Foster robotics fun

When you invest in simple robotics in a shared S-RPA approach, you are getting freedom and amazing flexibility. With a license cost of around $300 rather than $10,000, you are able to scatter your robotics team to include almost everyone that shows interest. Millennials doing basic operations in back offices who were born around computers and with cellphones in their hands are able to build automations and digital workflows without a single blink of their eyes. All you need to do is to make RPA available and gamify the experience to make them compete and enjoy it – and at the same time, willingly participate in creating and sustaining change with basic robotics.

My experience is that in the very beginning, everybody is disoriented and a bit skeptical. There is still considerable fear of automation in the hands of unskilled staff unfamiliar with this technology. But this will soon change. Kids today begin interacting with technology as toddlers. Children can now build and program small robots with Lego bricks. Making similar automation as adults using basic robotics is even simpler. What you are gaining is a totally new culture of workers who can easily make everything somewhat faster, better and basically automated in both attended and non-attended modes.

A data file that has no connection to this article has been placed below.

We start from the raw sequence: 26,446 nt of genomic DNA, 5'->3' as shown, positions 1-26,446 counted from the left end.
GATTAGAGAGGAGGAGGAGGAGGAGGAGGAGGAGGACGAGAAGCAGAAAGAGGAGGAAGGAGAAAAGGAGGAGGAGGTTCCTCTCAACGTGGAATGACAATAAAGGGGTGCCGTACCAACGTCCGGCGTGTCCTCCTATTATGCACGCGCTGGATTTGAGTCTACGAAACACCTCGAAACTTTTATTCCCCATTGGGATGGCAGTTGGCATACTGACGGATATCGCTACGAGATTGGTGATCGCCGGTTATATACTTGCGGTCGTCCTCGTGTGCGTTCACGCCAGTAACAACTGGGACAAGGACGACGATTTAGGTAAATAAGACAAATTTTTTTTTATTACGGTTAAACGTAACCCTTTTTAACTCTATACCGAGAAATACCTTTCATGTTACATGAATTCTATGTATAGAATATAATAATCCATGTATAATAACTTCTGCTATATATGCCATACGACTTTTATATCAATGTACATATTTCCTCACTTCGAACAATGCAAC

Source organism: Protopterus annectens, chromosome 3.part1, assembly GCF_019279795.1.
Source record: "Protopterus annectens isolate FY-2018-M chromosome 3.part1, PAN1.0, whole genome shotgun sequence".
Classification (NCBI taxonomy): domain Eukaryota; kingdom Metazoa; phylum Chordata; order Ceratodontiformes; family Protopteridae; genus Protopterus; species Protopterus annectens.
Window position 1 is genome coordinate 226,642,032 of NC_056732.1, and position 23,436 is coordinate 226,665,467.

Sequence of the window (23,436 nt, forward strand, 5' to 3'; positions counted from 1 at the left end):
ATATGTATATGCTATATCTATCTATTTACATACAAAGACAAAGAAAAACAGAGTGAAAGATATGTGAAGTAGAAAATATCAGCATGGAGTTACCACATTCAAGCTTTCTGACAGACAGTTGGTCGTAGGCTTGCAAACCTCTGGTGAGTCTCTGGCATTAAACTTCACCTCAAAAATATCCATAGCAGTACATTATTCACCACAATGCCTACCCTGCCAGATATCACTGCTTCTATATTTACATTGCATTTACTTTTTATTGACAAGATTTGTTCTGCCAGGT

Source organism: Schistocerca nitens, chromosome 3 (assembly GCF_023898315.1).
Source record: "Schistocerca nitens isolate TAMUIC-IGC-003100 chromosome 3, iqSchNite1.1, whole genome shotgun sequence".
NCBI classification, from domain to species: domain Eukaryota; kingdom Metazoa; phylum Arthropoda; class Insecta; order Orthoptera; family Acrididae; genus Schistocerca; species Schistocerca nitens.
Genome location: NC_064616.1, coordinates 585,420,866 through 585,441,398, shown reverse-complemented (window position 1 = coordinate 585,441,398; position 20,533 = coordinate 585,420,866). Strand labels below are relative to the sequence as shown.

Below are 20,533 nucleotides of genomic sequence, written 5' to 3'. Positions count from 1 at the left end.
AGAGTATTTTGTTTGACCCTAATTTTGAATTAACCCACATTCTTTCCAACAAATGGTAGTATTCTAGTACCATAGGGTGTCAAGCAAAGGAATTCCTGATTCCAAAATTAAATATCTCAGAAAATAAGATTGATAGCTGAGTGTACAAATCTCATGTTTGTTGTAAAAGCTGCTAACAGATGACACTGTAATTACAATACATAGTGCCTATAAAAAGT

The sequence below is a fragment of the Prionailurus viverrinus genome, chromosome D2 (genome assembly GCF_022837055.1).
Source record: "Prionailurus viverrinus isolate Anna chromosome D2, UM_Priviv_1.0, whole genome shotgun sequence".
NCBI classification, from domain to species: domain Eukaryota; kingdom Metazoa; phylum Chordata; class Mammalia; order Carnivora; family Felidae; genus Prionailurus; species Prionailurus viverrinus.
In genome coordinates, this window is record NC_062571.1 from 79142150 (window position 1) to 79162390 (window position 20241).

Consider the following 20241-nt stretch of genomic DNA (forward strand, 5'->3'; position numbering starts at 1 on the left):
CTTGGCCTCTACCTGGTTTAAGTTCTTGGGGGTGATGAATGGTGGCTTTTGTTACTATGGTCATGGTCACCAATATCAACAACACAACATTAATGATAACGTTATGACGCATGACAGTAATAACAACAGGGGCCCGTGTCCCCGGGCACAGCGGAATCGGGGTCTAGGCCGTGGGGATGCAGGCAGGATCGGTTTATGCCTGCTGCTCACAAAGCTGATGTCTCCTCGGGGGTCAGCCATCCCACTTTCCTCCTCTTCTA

Interest in work efficiency is growing and knowledge is spreading, so you will no longer be relying or hiring “super-duper robotics experts,” as all your team members will be able to help, build and deliver. You are also becoming less constrained and limited by the need to build comprehensive, ROI-friendly cases every time someone discovers a way to do things automatically. Meeting the price tag for robot licenses is less demanding if everyone participates, shares and experiences automation with you.